Friday, August 9, 2013


I watched SHOCKPROOF (1949), last night. I had recorded it off of TCM. It's a minor film noir but it's well worth checking out.

Cornel Wilde stars a parole officer in charge of the lovely Patricia Knight, a woman just out of prison where she served time for a murder she didn't commit. She took the fall for a small-time gangster played by John Baragrey. The two keep trying to get back together post-prison but Wilde keeps a sharp eye on his parolee and tries to steer her straight.

Wilde eventually hires Knight to care for his blind mother and moves her into his family's house. He falls in love with her and the two marry (which is a violation of the terms of her parole). That's when things start to go bad. Baragrey knows the truth about Knight and threatens to ruin Wilde's career. He's accidentally shot (but not killed) by Knight.

This brings into play film noir rule number one: when innocent characters do something wrong, something really wrong (like murder), they must not do the right thing and turn themselves into the police. Instead, said characters must always flee (or take it on the lam, to use the vernacular of the times). Wilde and Knight do just that because if they go to the police, Knight will certainly be returned to prison for the rest of her life.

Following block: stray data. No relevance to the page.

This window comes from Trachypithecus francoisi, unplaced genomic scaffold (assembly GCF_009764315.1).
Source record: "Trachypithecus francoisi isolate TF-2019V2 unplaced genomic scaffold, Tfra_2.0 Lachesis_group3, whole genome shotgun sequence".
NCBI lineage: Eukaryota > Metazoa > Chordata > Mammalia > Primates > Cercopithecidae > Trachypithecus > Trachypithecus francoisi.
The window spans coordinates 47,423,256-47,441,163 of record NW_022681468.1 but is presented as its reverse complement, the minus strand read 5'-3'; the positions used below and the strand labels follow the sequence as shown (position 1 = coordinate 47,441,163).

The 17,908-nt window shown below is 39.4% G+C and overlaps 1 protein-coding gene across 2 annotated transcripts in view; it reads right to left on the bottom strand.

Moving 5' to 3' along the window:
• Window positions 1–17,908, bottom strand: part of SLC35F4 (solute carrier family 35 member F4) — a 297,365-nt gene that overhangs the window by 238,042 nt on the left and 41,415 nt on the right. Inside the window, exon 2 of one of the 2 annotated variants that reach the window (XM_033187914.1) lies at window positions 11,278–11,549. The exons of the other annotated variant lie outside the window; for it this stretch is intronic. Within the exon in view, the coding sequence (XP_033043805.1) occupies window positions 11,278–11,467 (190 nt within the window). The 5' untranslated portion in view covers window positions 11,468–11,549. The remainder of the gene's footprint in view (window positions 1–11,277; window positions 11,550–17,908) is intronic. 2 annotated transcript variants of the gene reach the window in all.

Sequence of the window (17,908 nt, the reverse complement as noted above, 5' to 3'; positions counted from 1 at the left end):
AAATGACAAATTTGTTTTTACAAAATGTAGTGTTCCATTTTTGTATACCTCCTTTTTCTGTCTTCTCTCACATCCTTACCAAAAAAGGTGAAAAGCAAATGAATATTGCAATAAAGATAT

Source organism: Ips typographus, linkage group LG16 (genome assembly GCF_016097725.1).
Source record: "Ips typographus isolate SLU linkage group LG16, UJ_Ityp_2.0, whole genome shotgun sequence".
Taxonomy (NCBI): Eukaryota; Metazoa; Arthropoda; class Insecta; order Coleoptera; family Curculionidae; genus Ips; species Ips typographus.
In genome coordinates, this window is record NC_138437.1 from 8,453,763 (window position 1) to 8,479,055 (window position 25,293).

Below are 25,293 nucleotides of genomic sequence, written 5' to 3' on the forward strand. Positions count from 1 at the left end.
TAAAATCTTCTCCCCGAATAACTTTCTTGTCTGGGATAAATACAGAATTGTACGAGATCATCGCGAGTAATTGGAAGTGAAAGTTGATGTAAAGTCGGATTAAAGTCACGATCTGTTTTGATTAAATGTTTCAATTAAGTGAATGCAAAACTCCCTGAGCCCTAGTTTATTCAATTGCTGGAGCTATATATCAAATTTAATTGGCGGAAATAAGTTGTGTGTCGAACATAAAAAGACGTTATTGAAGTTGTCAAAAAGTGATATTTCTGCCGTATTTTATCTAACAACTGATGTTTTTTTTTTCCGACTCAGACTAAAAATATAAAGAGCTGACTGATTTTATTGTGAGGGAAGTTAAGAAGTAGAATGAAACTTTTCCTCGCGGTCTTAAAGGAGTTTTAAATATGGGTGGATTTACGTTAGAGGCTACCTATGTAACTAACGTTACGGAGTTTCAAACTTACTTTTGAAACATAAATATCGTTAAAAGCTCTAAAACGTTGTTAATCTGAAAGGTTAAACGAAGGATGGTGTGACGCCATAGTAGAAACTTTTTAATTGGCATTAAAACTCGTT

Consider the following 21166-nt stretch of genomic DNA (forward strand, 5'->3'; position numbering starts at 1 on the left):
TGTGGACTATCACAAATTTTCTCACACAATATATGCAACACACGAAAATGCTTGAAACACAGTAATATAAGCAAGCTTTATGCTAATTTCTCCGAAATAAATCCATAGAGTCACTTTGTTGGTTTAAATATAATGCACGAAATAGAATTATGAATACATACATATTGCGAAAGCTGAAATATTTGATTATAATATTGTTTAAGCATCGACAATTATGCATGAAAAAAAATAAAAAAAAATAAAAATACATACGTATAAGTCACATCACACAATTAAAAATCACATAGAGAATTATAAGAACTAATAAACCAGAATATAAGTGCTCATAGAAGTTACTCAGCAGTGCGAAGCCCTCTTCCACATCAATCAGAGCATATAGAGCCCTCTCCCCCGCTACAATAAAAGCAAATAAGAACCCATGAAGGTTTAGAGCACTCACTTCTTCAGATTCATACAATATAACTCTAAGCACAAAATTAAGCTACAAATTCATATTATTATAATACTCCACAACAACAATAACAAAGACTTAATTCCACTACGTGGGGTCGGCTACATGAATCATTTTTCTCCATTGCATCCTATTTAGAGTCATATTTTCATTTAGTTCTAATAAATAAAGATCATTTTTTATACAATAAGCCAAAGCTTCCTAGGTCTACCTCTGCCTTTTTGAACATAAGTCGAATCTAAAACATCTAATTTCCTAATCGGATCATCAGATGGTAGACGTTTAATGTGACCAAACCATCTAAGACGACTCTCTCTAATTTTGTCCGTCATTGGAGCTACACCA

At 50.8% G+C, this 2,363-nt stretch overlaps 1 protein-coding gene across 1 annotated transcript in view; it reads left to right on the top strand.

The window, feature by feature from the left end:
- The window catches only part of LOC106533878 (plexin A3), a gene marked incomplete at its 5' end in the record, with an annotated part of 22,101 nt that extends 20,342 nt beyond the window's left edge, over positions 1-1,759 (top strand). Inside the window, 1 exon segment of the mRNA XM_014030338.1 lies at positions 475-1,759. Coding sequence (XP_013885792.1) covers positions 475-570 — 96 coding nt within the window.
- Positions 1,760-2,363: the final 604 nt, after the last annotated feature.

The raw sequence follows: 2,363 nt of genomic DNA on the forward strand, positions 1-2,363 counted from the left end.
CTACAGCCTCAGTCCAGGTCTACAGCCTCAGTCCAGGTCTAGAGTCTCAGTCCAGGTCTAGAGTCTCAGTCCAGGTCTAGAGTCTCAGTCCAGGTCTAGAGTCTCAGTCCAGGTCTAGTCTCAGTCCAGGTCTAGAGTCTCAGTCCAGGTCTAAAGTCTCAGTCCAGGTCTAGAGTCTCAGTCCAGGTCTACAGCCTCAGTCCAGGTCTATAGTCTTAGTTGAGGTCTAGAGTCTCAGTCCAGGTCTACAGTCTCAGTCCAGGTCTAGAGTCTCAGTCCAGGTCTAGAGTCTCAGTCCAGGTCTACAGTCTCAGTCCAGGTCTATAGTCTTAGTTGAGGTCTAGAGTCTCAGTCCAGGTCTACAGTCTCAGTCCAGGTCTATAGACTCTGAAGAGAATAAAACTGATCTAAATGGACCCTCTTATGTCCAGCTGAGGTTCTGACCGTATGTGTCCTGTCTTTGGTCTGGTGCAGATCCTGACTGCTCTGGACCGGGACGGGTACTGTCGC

The last act of the film chronicles the duo's desperate attempts to flee the law. They live a hand to mouth existence, scraping by on menial jobs and are always, always on the move. Wilde, who was once an upstanding, decent fellow, is now a fugitive from justice while Knight quickly wearies of the whole charade. As she puts it "they can stop looking for us but we can never stop running." When they think they're about to be arrested (a false assumption), they decide to do the right thing and turn themselves in. The wounded Baragrey states that the shooting was an accident and Wilde and Knight are cleared.. The ending is a little bit too pat and much too happy for a first rate noir (the final scene was written by Helen Deutsch at the studio's insistence) but it doesn't detract from the overall film.

Wilde is good and Knight is a knock-out but the real reason to watch this film are the behind-the-camera talents involved. The screenplay was written by Helen Deutsch and one Samuel Fuller, who went on to a brilliant career as a director of offbeat, iconoclastic films in the 1950s. The director of SHOCKPROOF (a rather generic title, by the way, which doesn't have any thing to do with the story) was Douglas Sirk, the German expatriate director who had a stellar career as the master of melodrama at Universal-International in the 1950s (Note: one of Sirk's best films, WRITTEN ON THE WIND, is on my list of top 100 films). In 1949, SHOCKPROOF was a routine assignment for both men at Columbia Pictures but you can see the seeds of greatness in the script and direction. If you're a fan of film noir, check out SHOCKPROOF. You'll be glad you did.

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